Secretary of state for housing, communities and local government James Brokenshire has written to the Competition and Markets Authority and the Solicitors Regulation Authority in an effort to tackle issues with the leasehold market.
Official figures point to approximately 100,000 tenants trapped in “exploitative and unfair” leasehold arrangements, with home owners suffering a ‘Double Clause’ in the worst cases. This amounts to ground rent automatically doubling every ten years, which would see £300 ground rent rise to £4,800 after 40 years.
The government wants to see the CMA and the SRA tackle what it believes to be a mis-selling issue, asking the latter agency to “crack down” on solicitors involved in these cases.
It was only in early September that NAEA Propertymark opined that leasehold contracts may be the next big mis-selling scandal, pointing out that, according to its research, almost half of home buyers did not understand the full terms of their deals.
James Brokenshire says: “Unfair leasehold practices have no place in a modern housing market, neither do excessive ground rents which exploit consumers.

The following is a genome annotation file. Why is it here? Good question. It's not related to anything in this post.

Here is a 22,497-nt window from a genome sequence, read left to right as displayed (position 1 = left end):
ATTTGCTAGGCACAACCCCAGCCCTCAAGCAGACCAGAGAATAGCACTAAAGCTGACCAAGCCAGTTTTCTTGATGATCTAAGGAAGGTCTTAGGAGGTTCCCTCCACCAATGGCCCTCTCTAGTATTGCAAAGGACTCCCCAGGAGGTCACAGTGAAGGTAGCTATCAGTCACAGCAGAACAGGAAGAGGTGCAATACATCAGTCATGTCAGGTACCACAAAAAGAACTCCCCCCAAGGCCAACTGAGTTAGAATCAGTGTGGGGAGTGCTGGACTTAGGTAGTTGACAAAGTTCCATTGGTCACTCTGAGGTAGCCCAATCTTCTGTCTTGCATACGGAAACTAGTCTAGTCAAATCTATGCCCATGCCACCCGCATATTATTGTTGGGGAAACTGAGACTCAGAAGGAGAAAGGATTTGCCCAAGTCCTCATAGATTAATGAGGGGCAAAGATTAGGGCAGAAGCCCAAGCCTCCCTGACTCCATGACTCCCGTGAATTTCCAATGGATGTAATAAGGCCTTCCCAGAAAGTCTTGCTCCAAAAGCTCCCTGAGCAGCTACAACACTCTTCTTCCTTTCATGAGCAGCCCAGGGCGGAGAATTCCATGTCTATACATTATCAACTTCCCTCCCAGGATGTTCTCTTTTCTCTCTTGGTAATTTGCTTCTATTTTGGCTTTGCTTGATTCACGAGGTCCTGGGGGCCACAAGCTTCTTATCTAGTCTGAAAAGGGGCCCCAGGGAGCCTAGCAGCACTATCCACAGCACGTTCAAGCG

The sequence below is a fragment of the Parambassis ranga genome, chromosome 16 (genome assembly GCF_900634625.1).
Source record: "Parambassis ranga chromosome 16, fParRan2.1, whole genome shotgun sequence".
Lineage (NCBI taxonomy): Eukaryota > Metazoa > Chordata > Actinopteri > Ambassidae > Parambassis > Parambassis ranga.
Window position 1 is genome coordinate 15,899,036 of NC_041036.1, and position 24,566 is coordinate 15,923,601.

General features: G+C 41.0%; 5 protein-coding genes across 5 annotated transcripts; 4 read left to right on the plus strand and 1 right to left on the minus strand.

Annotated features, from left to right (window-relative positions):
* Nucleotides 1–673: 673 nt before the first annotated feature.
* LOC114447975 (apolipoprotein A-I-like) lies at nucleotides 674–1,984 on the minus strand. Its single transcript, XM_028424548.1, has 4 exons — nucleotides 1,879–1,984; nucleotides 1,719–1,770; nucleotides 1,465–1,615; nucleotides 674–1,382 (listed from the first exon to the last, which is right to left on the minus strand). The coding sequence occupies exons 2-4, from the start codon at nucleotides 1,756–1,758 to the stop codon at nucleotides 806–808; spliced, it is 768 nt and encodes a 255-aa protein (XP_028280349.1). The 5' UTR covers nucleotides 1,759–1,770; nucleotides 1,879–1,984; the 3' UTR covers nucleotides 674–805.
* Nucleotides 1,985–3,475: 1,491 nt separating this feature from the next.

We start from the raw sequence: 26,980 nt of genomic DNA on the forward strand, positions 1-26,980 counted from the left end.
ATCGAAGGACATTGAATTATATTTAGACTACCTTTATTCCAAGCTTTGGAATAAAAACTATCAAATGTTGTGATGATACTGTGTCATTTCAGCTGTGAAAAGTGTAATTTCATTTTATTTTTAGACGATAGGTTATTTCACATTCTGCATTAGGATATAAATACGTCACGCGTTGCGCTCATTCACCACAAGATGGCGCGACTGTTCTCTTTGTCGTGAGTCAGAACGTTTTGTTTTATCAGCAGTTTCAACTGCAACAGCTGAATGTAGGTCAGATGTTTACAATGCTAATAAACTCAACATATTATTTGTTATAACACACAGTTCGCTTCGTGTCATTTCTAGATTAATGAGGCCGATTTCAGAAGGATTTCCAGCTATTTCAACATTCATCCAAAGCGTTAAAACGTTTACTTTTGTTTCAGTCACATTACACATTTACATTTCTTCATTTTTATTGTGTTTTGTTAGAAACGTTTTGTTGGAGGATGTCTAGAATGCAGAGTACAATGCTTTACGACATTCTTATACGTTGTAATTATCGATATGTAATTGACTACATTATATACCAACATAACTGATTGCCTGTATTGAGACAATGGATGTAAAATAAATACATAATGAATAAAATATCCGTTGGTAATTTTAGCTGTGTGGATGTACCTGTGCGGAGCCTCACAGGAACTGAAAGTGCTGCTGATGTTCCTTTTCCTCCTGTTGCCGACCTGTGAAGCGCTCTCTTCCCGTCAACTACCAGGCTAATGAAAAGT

“I am very conscious of some of the bad practices that we have seen in the leasehold market, which is why I will be meeting with the industry later this week to underline the need for redress, and for solutions to be offered to people who frankly have been mis-sold in a number of cases.
“I have also written to the Competition Markets Authority and the Solicitors Regulation Authority knowing there are issues and questions that have seriously been made about some of the practices and to ensure we are taking action on a number of fronts.”
In late October, the ministry that Brokenshire heads released statistics that showed that 18 per cent of England’s total housing stock is made up of leasehold dwellings.